People Being Rude To You At Work Can Actually Impact Your SLEEP, According To Science

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Say your coworker cut you off in a meeting, or dismissed your contributions yet again. Or maybe someone was just downright rude to you in the staff room. Is the incident likely to play in your mind when you're attempting to fall asleep, keeping you awake long past your bedtime? If the answer's yes, science has demonstrated that you're far from alone. According to a new study, workplace rudeness can impact your sleep — and in some circumstances, your partner's sleep, too. Which is yet another reason for Steven in HR to start doing his damn job. You heard me, Steven!

Researchers from Portland State University and the University of Illinois, in the U.S., looked into "workplace incivility" and the impact it had on the employee's sleep, as well as their partner's. They used a sample of 305 couples, in which both partners worked over 20 hours a week. Each partner completed a survey on the extent of workplace incivility they'd encountered over the past month, the amount they ruminated over the "negative aspects" of their job, and the insomnia symptoms they'd experienced. The researchers cross-checked each participant's response against that of their partner.

The survey gave examples of workplace rudeness including, "Somebody at work ignored or excluded you from professional camaraderie," and "Somebody at work put you down or was condescending to you.” Participants rated the degree to which they'd experienced each example, from 1 ("not at all") to 5 ("very often").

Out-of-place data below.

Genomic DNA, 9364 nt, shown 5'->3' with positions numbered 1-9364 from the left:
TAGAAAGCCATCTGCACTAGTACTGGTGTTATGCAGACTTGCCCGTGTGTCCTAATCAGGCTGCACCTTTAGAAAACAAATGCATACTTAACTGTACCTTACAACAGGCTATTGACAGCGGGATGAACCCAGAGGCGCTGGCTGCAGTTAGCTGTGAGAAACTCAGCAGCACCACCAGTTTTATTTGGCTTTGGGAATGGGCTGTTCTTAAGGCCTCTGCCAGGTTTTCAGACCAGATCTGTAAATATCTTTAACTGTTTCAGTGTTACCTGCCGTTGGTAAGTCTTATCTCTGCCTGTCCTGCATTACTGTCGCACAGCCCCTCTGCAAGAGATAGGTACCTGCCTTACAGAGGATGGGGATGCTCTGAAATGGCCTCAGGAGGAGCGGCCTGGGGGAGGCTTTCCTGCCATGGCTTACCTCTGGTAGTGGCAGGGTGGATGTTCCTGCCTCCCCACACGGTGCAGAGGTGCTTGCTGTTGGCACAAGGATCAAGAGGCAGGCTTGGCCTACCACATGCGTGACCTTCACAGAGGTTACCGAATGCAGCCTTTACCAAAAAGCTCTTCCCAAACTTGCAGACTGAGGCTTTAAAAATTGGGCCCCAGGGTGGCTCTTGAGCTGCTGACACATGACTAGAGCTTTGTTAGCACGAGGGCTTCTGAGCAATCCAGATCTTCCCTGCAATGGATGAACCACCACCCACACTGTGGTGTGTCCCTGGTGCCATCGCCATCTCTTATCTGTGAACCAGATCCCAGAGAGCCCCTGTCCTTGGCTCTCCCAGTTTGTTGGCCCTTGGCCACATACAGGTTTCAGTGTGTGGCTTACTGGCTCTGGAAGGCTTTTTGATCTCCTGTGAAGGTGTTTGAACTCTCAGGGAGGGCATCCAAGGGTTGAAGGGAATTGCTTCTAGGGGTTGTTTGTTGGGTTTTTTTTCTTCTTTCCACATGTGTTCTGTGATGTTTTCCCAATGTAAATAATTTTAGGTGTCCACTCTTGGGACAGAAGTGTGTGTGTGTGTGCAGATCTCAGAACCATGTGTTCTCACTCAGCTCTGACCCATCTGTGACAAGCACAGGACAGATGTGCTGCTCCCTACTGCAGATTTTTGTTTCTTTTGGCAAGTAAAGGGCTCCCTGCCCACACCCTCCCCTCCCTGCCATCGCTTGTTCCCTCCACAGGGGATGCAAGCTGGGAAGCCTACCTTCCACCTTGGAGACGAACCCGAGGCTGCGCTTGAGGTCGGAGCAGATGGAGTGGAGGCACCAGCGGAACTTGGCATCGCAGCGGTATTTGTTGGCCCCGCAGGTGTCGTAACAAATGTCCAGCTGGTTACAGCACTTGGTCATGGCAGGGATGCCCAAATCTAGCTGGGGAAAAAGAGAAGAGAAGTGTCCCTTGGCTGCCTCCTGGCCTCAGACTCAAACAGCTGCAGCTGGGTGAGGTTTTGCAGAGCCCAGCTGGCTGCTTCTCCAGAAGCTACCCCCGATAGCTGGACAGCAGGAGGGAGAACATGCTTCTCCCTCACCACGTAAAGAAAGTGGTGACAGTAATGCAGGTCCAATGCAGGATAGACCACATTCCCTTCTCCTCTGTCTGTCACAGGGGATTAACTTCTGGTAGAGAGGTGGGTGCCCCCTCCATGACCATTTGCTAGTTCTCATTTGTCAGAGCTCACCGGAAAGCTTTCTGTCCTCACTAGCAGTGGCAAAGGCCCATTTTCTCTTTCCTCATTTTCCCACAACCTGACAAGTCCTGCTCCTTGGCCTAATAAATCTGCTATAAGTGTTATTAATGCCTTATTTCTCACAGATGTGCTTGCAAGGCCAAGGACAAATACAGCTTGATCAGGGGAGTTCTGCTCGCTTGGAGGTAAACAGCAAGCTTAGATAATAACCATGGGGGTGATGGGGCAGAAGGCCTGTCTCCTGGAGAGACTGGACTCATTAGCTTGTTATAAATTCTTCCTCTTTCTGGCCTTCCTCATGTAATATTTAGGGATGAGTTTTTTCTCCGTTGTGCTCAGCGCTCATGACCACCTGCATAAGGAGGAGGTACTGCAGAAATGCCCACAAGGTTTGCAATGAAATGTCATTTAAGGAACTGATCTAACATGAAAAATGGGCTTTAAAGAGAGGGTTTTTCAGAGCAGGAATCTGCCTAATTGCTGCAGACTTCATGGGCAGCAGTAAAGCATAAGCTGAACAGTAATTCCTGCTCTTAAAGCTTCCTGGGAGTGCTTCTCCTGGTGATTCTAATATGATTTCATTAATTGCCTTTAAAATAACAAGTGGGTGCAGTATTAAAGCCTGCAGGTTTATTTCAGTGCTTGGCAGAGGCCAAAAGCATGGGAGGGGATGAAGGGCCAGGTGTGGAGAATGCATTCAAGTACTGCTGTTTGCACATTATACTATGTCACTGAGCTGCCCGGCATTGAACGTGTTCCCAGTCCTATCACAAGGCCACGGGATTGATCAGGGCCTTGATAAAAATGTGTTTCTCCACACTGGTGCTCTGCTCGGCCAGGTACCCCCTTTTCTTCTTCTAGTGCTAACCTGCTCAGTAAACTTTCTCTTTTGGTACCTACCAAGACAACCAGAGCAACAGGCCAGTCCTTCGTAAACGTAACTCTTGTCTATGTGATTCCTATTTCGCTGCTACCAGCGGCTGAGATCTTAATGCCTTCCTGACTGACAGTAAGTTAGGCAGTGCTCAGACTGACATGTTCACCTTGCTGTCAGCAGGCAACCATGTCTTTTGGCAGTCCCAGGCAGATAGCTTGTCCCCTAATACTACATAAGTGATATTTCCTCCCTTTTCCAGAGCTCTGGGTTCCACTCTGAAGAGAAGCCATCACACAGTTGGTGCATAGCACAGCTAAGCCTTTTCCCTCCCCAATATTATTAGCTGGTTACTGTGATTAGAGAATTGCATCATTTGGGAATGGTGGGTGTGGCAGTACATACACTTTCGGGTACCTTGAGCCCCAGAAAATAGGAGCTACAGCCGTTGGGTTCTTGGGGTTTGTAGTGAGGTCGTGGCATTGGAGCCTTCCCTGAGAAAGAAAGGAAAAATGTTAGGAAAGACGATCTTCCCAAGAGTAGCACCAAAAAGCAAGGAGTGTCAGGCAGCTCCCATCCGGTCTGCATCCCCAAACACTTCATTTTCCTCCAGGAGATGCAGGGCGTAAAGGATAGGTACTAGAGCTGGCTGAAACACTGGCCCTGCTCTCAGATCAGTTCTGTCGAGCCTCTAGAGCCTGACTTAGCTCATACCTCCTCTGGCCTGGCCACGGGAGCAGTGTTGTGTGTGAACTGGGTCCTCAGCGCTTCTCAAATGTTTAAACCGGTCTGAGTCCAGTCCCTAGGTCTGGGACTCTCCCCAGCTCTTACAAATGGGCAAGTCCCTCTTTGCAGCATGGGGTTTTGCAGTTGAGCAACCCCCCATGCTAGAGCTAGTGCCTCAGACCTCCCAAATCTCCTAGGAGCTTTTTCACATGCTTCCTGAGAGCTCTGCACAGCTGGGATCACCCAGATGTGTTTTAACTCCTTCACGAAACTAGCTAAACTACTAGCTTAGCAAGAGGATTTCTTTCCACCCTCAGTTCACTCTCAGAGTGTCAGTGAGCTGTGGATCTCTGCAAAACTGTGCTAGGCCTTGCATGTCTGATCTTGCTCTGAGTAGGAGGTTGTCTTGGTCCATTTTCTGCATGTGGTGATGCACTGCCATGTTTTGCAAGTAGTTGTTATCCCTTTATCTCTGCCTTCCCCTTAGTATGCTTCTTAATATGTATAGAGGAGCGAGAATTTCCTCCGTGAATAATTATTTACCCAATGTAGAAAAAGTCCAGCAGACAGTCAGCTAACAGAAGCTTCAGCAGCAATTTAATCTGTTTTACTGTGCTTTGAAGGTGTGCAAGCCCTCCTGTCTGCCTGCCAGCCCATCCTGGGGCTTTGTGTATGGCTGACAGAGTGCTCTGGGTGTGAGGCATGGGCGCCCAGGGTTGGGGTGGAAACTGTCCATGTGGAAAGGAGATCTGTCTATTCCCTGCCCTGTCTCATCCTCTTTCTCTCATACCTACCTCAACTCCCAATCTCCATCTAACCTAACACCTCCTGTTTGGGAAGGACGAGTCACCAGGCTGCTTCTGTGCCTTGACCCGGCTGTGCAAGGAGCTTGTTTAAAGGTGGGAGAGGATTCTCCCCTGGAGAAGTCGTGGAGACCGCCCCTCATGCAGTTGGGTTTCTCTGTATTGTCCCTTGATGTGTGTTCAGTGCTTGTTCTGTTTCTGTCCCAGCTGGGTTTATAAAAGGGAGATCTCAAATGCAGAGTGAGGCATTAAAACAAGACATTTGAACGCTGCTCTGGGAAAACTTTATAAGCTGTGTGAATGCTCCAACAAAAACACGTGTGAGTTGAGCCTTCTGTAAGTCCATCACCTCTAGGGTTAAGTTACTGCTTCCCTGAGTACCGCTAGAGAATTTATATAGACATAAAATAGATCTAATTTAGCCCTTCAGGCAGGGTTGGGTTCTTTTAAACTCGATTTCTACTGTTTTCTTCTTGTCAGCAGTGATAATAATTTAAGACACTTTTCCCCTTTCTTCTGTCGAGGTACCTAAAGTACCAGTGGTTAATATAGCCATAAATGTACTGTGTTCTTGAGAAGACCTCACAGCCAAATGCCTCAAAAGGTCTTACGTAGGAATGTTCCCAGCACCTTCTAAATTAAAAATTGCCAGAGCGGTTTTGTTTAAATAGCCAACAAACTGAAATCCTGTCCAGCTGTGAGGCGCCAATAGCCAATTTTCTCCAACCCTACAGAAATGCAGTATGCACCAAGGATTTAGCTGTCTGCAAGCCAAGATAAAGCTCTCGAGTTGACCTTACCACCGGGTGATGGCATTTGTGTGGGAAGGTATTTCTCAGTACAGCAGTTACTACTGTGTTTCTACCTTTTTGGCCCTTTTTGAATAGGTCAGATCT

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Halt right there with your criticism, sceptics: the researchers measured other variables too, to ensure the reported insomnia symptoms could be accurately linked to the workplace rudeness. Participants were also asked questions on matters including their caffeine consumption, other stressful life events, their workload, and whether they slept in the same bed as their partner.

The findings? When a participant experienced rudeness at work, they were more likely to have difficulty sleeping: they might wake up more in the middle of the night, for instance, or find it hard to fall asleep in the first place. What's more, their partner was also more likely to experience symptoms of insomnia, under one condition: they both worked in the same company, or the same general occupation.

"Because work-linked couples have a better idea of what's going on in each other's work, they can be better supporters," explained Dr. Charlotte Fritz, associate professor of industrial and organisational psychology at Portland State University and the study's lead author. "They probably know more about the context of the incivil act and might be more pulled into the venting or problem-solving process."

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So how do you salvage your sleep, and that of your partner's, if you're constantly confronted with rudeness at work? The onus, of course, is on your workplace (yes, I'm looking at you, Steven) and the coworkers responsible to create a civil work environment. But if you're stuck in a job where you're exposed to incivility, Dr. Fritz recommends practicing meditation, taking up a hobby, or spending time with friends and family in an effort to detach from work.

You shouldn't hesitate to talk to your partner for fear of affecting their sleep, either. "Not talking about work or not supporting your spouse is not the solution," Dr. Fritz said. "They can talk about work, vent about it, discuss it, but then they should make an explicit attempt to unwind together and create good conditions for sleep." That means you're not doomed to poor sleep, friends (though frankly, your rude coworkers really should be).